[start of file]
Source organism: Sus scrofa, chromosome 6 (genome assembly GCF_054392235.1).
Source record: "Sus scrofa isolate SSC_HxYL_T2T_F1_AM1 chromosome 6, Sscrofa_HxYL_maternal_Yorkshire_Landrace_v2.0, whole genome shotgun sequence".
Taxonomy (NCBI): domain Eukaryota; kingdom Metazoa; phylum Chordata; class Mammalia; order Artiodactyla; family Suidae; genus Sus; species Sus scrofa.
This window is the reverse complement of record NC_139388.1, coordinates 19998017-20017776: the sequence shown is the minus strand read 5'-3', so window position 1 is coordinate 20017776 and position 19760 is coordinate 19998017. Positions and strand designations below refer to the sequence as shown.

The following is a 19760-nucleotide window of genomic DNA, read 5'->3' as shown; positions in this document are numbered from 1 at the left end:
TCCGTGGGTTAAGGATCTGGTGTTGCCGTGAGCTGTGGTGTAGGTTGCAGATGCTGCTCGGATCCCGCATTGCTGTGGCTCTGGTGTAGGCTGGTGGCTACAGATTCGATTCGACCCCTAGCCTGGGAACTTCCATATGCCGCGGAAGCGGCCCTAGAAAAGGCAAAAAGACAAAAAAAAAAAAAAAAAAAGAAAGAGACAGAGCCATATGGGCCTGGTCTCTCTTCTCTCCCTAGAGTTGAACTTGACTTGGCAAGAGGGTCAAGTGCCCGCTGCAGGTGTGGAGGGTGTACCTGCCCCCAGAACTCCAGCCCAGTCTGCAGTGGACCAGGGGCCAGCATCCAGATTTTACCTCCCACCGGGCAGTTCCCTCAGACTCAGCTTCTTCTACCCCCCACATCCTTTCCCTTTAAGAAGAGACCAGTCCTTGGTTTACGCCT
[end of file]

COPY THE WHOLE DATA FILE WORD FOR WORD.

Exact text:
Source organism: Sus scrofa, chromosome 6 (genome assembly GCF_054392235.1).
Source record: "Sus scrofa isolate SSC_HxYL_T2T_F1_AM1 chromosome 6, Sscrofa_HxYL_maternal_Yorkshire_Landrace_v2.0, whole genome shotgun sequence".
Taxonomy (NCBI): domain Eukaryota; kingdom Metazoa; phylum Chordata; class Mammalia; order Artiodactyla; family Suidae; genus Sus; species Sus scrofa.
This window is the reverse complement of record NC_139388.1, coordinates 19998017-20017776: the sequence shown is the minus strand read 5'-3', so window position 1 is coordinate 20017776 and position 19760 is coordinate 19998017. Positions and strand designations below refer to the sequence as shown.

The following is a 19760-nucleotide window of genomic DNA, read 5'->3' as shown; positions in this document are numbered from 1 at the left end:
TCCGTGGGTTAAGGATCTGGTGTTGCCGTGAGCTGTGGTGTAGGTTGCAGATGCTGCTCGGATCCCGCATTGCTGTGGCTCTGGTGTAGGCTGGTGGCTACAGATTCGATTCGACCCCTAGCCTGGGAACTTCCATATGCCGCGGAAGCGGCCCTAGAAAAGGCAAAAAGACAAAAAAAAAAAAAAAAAAAGAAAGAGACAGAGCCATATGGGCCTGGTCTCTCTTCTCTCCCTAGAGTTGAACTTGACTTGGCAAGAGGGTCAAGTGCCCGCTGCAGGTGTGGAGGGTGTACCTGCCCCCAGAACTCCAGCCCAGTCTGCAGTGGACCAGGGGCCAGCATCCAGATTTTACCTCCCACCGGGCAGTTCCCTCAGACTCAGCTTCTTCTACCCCCCACATCCTTTCCCTTTAAGAAGAGACCAGTCCTTGGTTTACGCCT